Democracy 21, joined by Citizens for Responsibility and Ethics in Government (CREW), sent a letter today to the Office of Congressional Ethics asking them to conduct an inquiry into whether Rep. Devin Nunes, the chairman of the House Intelligence Committee, disclosed classified information to the public on March 22, 2017 in violation of House ethics rules.

The letter was signed by Fred Wertheimer – President, Democracy 21, Ambassador (Ret.) Norman Eisen – Chair, Citizens for Responsibility and Ethics in Washington and former chief White House Ethics lawyer 2009-2011, Richard Painter – Vice Chair, Citizens for Responsibility and Ethics in Washington and former chief White House ethics lawyer 2005-2007 and Noah Bookbinder – Executive Director, Citizens for Responsibility and Ethics in Washington.

The letter asked OCE to review Rep. Nunes’ recent activities to see if there is a reasonable basis to believe that Rep. Nunes violated House Rule 23, clause 13.  That provision of the House ethics rules states:

Before a Member, Delegate, Resident Commissioner, officer, or employee of the House may have access to classified information, the following oath (or affirmation) shall be executed: ‘‘I do solemnly swear (or affirm) that I will not disclose any classified information received in the course of my service with the House of Representatives, except as authorized by the House of Representatives or in accordance with its Rules.

According to published reports, Rep. Nunes on March 22, 2017 said that “American intelligence agencies monitoring foreign officials may have ‘incidentally’ picked up communications of [President] Trump transition team members.” Rep. Nunes did not disclose the source for his information.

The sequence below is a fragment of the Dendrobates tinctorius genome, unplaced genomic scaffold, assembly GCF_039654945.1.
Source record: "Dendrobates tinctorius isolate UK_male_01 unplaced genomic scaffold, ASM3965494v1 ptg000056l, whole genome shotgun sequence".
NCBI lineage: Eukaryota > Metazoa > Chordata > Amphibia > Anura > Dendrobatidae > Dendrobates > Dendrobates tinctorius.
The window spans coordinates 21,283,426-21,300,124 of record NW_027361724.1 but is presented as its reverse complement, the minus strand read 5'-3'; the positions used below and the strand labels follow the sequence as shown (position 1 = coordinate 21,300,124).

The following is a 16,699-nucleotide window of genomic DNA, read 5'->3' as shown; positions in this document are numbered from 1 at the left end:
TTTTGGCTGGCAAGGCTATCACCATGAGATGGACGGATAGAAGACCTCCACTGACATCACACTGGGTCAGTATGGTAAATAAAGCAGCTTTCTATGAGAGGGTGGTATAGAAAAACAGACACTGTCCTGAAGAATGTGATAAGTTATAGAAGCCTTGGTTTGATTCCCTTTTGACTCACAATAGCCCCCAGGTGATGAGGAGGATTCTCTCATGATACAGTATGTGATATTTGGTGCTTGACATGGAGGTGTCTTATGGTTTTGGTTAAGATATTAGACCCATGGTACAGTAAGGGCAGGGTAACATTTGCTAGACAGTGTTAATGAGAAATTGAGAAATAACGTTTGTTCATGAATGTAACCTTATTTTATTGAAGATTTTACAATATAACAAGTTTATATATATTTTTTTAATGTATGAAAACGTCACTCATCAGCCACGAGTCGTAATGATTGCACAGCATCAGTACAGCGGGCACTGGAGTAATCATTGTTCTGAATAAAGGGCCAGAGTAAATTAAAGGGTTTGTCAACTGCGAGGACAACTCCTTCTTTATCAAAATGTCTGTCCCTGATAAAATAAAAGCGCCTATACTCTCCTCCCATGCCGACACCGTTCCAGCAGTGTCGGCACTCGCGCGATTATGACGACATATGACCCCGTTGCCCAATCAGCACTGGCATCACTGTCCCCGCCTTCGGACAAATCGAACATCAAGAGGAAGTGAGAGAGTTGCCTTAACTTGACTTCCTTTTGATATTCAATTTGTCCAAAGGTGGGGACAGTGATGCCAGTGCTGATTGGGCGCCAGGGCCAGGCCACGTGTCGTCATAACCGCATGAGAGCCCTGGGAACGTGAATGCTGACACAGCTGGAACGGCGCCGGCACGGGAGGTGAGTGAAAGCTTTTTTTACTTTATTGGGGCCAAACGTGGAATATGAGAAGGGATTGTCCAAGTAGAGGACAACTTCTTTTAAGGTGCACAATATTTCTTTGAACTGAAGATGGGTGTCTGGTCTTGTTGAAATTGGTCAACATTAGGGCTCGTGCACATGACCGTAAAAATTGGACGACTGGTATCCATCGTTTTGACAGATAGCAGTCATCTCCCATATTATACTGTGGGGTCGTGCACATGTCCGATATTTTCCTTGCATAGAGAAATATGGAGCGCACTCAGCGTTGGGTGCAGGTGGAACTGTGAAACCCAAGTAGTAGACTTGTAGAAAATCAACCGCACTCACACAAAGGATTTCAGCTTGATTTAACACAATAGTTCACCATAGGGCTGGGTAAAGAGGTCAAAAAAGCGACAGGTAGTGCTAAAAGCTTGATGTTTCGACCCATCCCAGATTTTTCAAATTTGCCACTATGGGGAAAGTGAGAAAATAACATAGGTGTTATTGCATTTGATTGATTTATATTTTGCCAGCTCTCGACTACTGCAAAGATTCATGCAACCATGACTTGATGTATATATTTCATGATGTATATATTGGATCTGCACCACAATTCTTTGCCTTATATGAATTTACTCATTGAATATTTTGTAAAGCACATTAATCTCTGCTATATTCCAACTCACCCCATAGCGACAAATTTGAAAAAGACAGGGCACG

A report in Politico on March 23 stated:

On Wednesday, Nunes held a news conference and then briefed Trump on evidence he had been shown by a “source” that, following November’s election, Trump transition team members were caught up in incidental surveillance of foreign targets. He said the identities of some of these transition team members had been “unmasked,” even though U.S. persons typically have their identities shielded when caught up in inadvertent surveillance, and that intelligence reports about the Trump transition were widely disseminated across the U.S. intelligence community.

On March 23, 2017, the day following the disclosures he made, Rep. Nunes appeared to walk back his statements.  According to a report in Talking Points Memo:

The office of Rep. Devin Nunes (R-CA) now concedes that the House Intelligence Committee chair is not sure that the intelligence community ever incidentally collected communications from President Donald Trump or members of his transition team. 

“He said he’ll have to get all the documents he requested from the [intelligence community] about this before he knows for sure,” a Nunes spokesperson told ABC News on Thursday.

According to a report in The Washington Post on March 23“Nunes said the information was classified, but he argued that disclosing the existence of the report and the nature of it did not reveal any classified information.”

The letter from reform groups concluded:

Thus, Rep. Nunes has admitted that the information in the report he reviewed was classified. 

The question for OCE’s preliminary inquiry is whether there is reasonable basis to believe that the statements made by Rep. Nunes to the public, based on the classified information in the report he reviewed, publicly revealed classified information in violation of Rule 23, Clause 13.

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